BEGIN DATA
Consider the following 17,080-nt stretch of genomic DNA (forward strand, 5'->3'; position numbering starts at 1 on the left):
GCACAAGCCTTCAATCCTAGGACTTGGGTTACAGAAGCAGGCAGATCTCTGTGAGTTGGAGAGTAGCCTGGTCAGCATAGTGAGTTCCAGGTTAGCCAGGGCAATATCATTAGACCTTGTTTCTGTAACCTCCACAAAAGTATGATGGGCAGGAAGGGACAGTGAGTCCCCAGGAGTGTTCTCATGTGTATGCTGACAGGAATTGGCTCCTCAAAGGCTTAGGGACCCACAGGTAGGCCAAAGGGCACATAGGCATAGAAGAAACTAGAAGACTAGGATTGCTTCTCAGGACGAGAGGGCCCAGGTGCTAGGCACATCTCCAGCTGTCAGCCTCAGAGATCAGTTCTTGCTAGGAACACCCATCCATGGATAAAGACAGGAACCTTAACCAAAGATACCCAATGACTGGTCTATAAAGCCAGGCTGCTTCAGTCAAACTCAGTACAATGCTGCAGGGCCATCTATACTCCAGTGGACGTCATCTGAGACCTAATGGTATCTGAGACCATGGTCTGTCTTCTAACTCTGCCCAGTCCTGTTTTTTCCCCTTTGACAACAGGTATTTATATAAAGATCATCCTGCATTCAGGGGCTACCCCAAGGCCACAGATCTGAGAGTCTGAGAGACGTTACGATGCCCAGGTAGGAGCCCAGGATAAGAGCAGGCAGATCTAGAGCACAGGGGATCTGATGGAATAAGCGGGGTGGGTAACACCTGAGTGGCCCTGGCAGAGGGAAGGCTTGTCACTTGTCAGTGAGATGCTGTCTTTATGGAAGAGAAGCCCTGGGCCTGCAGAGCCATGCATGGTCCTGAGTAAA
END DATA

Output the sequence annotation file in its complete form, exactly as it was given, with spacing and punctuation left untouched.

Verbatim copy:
Consider the following 17,080-nt stretch of genomic DNA (forward strand, 5'->3'; position numbering starts at 1 on the left):
GCACAAGCCTTCAATCCTAGGACTTGGGTTACAGAAGCAGGCAGATCTCTGTGAGTTGGAGAGTAGCCTGGTCAGCATAGTGAGTTCCAGGTTAGCCAGGGCAATATCATTAGACCTTGTTTCTGTAACCTCCACAAAAGTATGATGGGCAGGAAGGGACAGTGAGTCCCCAGGAGTGTTCTCATGTGTATGCTGACAGGAATTGGCTCCTCAAAGGCTTAGGGACCCACAGGTAGGCCAAAGGGCACATAGGCATAGAAGAAACTAGAAGACTAGGATTGCTTCTCAGGACGAGAGGGCCCAGGTGCTAGGCACATCTCCAGCTGTCAGCCTCAGAGATCAGTTCTTGCTAGGAACACCCATCCATGGATAAAGACAGGAACCTTAACCAAAGATACCCAATGACTGGTCTATAAAGCCAGGCTGCTTCAGTCAAACTCAGTACAATGCTGCAGGGCCATCTATACTCCAGTGGACGTCATCTGAGACCTAATGGTATCTGAGACCATGGTCTGTCTTCTAACTCTGCCCAGTCCTGTTTTTTCCCCTTTGACAACAGGTATTTATATAAAGATCATCCTGCATTCAGGGGCTACCCCAAGGCCACAGATCTGAGAGTCTGAGAGACGTTACGATGCCCAGGTAGGAGCCCAGGATAAGAGCAGGCAGATCTAGAGCACAGGGGATCTGATGGAATAAGCGGGGTGGGTAACACCTGAGTGGCCCTGGCAGAGGGAAGGCTTGTCACTTGTCAGTGAGATGCTGTCTTTATGGAAGAGAAGCCCTGGGCCTGCAGAGCCATGCATGGTCCTGAGTAAA